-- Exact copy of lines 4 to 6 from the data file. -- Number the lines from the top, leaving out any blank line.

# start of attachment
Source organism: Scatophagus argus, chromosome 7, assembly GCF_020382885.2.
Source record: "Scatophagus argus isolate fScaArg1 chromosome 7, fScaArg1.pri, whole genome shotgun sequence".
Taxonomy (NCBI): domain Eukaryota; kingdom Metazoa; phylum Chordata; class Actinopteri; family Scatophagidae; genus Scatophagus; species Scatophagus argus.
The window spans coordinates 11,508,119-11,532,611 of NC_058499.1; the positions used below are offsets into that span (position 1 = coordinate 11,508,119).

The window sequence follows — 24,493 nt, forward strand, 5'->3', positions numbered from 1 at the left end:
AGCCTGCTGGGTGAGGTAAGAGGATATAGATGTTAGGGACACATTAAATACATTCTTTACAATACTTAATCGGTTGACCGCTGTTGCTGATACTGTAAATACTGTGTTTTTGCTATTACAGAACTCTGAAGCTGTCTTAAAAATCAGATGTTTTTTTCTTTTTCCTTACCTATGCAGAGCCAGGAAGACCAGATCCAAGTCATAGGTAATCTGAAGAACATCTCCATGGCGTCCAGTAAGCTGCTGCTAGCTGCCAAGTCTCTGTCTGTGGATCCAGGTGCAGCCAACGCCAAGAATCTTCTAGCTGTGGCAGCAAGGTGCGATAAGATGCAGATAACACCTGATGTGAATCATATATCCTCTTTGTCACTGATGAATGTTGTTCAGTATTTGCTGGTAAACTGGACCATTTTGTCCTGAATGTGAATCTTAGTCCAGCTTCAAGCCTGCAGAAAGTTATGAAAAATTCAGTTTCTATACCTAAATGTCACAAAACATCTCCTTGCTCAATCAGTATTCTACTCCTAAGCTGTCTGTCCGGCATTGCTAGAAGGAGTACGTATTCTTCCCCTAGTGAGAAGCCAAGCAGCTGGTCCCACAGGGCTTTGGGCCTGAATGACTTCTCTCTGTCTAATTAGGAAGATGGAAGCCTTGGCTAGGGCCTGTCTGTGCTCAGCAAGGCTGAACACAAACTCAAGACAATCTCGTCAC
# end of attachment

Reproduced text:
The window spans coordinates 11,508,119-11,532,611 of NC_058499.1; the positions used below are offsets into that span (position 1 = coordinate 11,508,119).

The window sequence follows — 24,493 nt, forward strand, 5'->3', positions numbered from 1 at the left end:
AGCCTGCTGGGTGAGGTAAGAGGATATAGATGTTAGGGACACATTAAATACATTCTTTACAATACTTAATCGGTTGACCGCTGTTGCTGATACTGTAAATACTGTGTTTTTGCTATTACAGAACTCTGAAGCTGTCTTAAAAATCAGATGTTTTTTTCTTTTTCCTTACCTATGCAGAGCCAGGAAGACCAGATCCAAGTCATAGGTAATCTGAAGAACATCTCCATGGCGTCCAGTAAGCTGCTGCTAGCTGCCAAGTCTCTGTCTGTGGATCCAGGTGCAGCCAACGCCAAGAATCTTCTAGCTGTGGCAGCAAGGTGCGATAAGATGCAGATAACACCTGATGTGAATCATATATCCTCTTTGTCACTGATGAATGTTGTTCAGTATTTGCTGGTAAACTGGACCATTTTGTCCTGAATGTGAATCTTAGTCCAGCTTCAAGCCTGCAGAAAGTTATGAAAAATTCAGTTTCTATACCTAAATGTCACAAAACATCTCCTTGCTCAATCAGTATTCTACTCCTAAGCTGTCTGTCCGGCATTGCTAGAAGGAGTACGTATTCTTCCCCTAGTGAGAAGCCAAGCAGCTGGTCCCACAGGGCTTTGGGCCTGAATGACTTCTCTCTGTCTAATTAGGAAGATGGAAGCCTTGGCTAGGGCCTGTCTGTGCTCAGCAAGGCTGAACACAAACTCAAGACAATCTCGTCAC